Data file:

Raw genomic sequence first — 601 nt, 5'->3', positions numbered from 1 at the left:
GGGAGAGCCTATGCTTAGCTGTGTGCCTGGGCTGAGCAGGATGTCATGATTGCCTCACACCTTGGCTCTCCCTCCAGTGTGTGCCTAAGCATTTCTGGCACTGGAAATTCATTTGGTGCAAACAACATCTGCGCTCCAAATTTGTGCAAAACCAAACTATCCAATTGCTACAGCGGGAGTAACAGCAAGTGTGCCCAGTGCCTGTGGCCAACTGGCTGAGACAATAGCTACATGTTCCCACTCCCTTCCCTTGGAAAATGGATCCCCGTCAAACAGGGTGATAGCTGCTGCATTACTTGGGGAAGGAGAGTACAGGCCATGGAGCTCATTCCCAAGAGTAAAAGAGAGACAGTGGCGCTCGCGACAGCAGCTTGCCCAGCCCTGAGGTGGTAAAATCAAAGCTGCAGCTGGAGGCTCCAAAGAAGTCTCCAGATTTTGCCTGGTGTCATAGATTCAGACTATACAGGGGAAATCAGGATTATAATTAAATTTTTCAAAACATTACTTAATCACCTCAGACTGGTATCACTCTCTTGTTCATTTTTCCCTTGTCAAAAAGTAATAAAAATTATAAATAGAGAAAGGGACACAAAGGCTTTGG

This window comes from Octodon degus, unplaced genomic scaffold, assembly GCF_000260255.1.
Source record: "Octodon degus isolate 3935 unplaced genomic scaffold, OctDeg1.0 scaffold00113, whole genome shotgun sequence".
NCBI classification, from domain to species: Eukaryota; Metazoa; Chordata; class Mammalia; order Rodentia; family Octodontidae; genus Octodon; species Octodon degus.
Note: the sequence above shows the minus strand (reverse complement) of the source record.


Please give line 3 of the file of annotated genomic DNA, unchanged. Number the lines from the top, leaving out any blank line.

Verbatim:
This window comes from Octodon degus, unplaced genomic scaffold, assembly GCF_000260255.1.